The cases so far mentioned suggest that experimentation beyond the laboratory is a recent phenomenon. In the following we want to propose that there is a much older and more deeply rooted understanding of the social character of modern science. We have selected a set of epistemological positions that will allow us to think through the idea of experimentation in society by highlighting different aspects. The selection is guided by a formula which J. W. von Goethe (1749-1832) chose as the title for one of his essays on natural philosophy: "The experiment as mediator between subject and object." We want to give it a more general reading than Goethe did. There are various ways in which experimentation can be defined as a relation between those who experiment and the reality experimented upon. The laboratory view is that the experiment neither effects the experimenter nor reality, but when the job is done becomes part of history. Alternative views take into account that the experimenter as subject is also subjected to change exerted by the experiment, and that reality does not remain the same after having been treated by instrumental processing.
The following sections outline some of the positions developed. They shall escort us to a richer understanding of real-world experimentation as a way of changing and designing society and nature. They should also demonstrate the relevance of the enduring value of creative engagement with historical writings in the fields of philosophy and sociology of science.
Experimentation Institutionalized: The Baconian Contract
Our first reference is to Francis Bacon who was the first philosopher to reflect upon the relation of the experimental method and society. He was also influential in the formation of the Cartesian world view, which distinguished the experimenter's realm from the world of objects experimented upon and privileged human (rational) beings as masters of the world to which they essentially do not belong.
Bacon's most provocative proposal was the idea that approval of the experimental method in philosophy and science would turn society itself into an experiment. Aftertrying in vain to use his position in the highest administrative ranks of the British Empire to advance the new science by either political resolution or noble patronage, he resorted to publicity: "I turn to men; to whom I have certain salutary admonitions to offer and certain fair requests to make" (Great Instauration, preface, paragraph 5). Among the requests is "to join in consultation for the common good" (paragraph 6). Later, having pondered the pros and cons of the new experimental method, he declares: "Lastly, even if the breath of hope ... were fainter than it is and harder to perceive; yet the trial (if we would not bear a spirit altogether abject) must by all means be made" (Novum Organum, I, 114). In the Latin original: "experiendum esse."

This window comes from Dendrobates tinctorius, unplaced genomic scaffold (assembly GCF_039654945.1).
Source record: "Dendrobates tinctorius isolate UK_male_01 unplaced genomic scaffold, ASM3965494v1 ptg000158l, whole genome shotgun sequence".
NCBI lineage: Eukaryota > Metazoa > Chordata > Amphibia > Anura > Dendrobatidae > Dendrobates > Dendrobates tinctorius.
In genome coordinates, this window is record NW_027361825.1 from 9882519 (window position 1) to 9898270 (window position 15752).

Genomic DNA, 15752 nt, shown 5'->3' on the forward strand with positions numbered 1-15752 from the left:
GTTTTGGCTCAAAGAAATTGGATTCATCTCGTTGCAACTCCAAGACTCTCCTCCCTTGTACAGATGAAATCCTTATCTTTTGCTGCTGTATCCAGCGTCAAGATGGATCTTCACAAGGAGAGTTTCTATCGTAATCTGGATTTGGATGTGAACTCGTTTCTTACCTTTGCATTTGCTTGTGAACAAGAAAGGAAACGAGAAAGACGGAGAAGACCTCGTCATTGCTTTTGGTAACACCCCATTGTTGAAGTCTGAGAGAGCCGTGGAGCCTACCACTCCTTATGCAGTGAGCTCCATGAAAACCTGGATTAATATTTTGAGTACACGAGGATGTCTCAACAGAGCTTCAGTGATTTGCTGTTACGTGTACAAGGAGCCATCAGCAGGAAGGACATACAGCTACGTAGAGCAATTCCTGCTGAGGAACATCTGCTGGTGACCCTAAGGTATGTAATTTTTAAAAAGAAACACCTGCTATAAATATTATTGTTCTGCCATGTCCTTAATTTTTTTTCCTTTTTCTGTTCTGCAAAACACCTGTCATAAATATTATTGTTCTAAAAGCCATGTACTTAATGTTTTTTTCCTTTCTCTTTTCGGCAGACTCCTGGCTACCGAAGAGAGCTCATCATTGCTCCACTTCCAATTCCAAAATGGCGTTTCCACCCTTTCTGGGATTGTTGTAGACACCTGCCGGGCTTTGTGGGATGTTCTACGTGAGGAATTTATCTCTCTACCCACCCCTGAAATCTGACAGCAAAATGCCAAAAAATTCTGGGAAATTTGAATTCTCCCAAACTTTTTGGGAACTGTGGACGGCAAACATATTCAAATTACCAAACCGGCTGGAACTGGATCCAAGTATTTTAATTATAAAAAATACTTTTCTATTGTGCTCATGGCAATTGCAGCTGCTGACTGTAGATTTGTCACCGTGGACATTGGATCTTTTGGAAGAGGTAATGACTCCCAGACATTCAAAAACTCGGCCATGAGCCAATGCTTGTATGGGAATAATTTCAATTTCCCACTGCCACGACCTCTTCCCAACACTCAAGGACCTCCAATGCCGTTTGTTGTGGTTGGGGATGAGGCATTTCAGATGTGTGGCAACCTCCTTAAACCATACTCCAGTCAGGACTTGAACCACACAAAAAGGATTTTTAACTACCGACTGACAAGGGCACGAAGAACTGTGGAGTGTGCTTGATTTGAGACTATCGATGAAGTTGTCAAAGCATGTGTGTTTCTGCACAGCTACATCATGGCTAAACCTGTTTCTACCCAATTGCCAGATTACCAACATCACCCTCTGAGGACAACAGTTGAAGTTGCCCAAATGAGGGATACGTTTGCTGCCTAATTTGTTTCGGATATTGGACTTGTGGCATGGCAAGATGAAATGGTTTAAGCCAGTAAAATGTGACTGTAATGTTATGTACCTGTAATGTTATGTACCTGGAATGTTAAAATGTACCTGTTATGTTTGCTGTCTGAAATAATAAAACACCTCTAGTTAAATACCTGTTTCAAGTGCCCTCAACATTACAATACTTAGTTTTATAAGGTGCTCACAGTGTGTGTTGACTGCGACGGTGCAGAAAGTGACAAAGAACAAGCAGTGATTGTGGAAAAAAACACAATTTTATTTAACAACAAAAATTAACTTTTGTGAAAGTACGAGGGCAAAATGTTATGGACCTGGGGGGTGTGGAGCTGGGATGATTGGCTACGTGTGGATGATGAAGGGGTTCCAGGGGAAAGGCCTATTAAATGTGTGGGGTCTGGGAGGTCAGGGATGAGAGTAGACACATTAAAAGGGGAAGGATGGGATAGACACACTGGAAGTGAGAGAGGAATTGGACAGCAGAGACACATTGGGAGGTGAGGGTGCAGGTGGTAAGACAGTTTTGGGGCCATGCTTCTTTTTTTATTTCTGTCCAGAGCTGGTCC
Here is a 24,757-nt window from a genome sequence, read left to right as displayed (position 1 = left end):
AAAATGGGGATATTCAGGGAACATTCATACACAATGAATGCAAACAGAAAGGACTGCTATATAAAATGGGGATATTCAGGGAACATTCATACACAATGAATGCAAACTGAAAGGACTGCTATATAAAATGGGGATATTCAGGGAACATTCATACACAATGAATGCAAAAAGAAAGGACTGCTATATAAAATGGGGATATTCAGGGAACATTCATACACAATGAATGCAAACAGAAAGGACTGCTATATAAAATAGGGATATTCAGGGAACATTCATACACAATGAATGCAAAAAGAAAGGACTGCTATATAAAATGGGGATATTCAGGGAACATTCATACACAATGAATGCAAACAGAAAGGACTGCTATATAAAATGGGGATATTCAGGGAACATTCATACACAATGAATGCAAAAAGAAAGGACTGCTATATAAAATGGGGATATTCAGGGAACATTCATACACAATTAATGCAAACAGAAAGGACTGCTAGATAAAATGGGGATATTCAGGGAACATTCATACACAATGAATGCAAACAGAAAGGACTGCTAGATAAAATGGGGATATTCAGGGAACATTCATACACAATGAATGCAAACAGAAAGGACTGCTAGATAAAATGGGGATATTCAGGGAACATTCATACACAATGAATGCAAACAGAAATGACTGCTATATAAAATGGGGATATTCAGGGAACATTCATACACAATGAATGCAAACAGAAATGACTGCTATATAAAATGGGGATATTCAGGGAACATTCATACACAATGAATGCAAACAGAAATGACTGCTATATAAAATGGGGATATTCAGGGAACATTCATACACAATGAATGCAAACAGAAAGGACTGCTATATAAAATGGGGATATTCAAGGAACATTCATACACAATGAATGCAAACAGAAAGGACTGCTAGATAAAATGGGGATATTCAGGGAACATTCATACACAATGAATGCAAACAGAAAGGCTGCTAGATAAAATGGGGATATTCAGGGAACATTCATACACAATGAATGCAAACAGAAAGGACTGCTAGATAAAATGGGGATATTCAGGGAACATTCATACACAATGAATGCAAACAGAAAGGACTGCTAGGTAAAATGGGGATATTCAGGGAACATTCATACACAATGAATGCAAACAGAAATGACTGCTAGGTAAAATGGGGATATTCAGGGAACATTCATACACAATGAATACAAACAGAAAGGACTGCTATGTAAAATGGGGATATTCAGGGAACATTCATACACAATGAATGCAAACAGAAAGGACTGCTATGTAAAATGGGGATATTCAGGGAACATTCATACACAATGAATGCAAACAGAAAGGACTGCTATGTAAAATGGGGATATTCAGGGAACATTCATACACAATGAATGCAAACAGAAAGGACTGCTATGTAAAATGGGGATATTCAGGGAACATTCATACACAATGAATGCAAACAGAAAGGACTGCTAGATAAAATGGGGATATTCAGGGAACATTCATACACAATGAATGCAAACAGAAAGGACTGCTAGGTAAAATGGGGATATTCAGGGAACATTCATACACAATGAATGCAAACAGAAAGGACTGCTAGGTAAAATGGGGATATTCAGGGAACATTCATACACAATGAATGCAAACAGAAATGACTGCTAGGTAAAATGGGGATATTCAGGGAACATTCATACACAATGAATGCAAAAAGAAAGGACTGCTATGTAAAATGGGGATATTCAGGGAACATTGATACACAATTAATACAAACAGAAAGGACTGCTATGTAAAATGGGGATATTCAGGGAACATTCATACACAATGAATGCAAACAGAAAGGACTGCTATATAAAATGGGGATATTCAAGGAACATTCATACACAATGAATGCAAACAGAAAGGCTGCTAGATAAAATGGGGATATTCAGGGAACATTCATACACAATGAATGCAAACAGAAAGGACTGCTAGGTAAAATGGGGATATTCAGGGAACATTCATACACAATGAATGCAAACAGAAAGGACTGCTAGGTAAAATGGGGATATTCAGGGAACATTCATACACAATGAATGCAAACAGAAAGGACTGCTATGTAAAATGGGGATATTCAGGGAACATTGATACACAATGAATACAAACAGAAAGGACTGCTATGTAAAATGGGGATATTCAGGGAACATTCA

Society should give the experimental method an experimental chance. The promises of gains cannot be justified by anticipatory argument, but only by practicing the new method. Those who are reluctant are invited to consider the deal in terms of a risk assessment: "For there is no comparison between that which we may lose by not trying and by not succeeding; since by not trying we throw away the chance of an immense good: by not succeeding we only incur the loss of a little human labor. But... it appears to me ... that there is hope enough and to spare, not only to make a bold man try [ad experiendum], but also to make a sober-minded and wise man believe" (Novum Organum, I, 114). Bacon's remarkable insight into the societal risks of politically authorizing the experimental method of science is associated with a set of institutional conditions and epistemological axioms. These are:
* The potential harm of new knowledge is concealed from society, because science is performed by a fraternity of insiders who have taken an oath to secrecy until the usefulness of new knowledge and technology is approved by experts ["And this we do also: we have consultations, which of the inventions and experiences which we have discovered shall be published, and which not; and take all an oath of secrecy, for the concealing of those which we think fit to keep secret" (New Atlantis III, 264)].
* Experimental failure as well as errors of hypothetical reasoning are acceptable because they affect only the internal discourse of science, not its social environment. Society is excluded from the practice of science. Being internal to science, failure and error are considered harmless or valuable. Mistakes in the laboratory can be easily corrected (Novum Organum, II, Aphorism XX).
* Scientific results have the form of effects, which can-if properly understood-be "superinduced" into many objects of the material world (e.g. magnetism, color). Natural laws are considered to be dispositions for action (Novum Organum, II, Aphorism IV).
* An experimenter is not part of the experiment. He or she changes objects without being changed.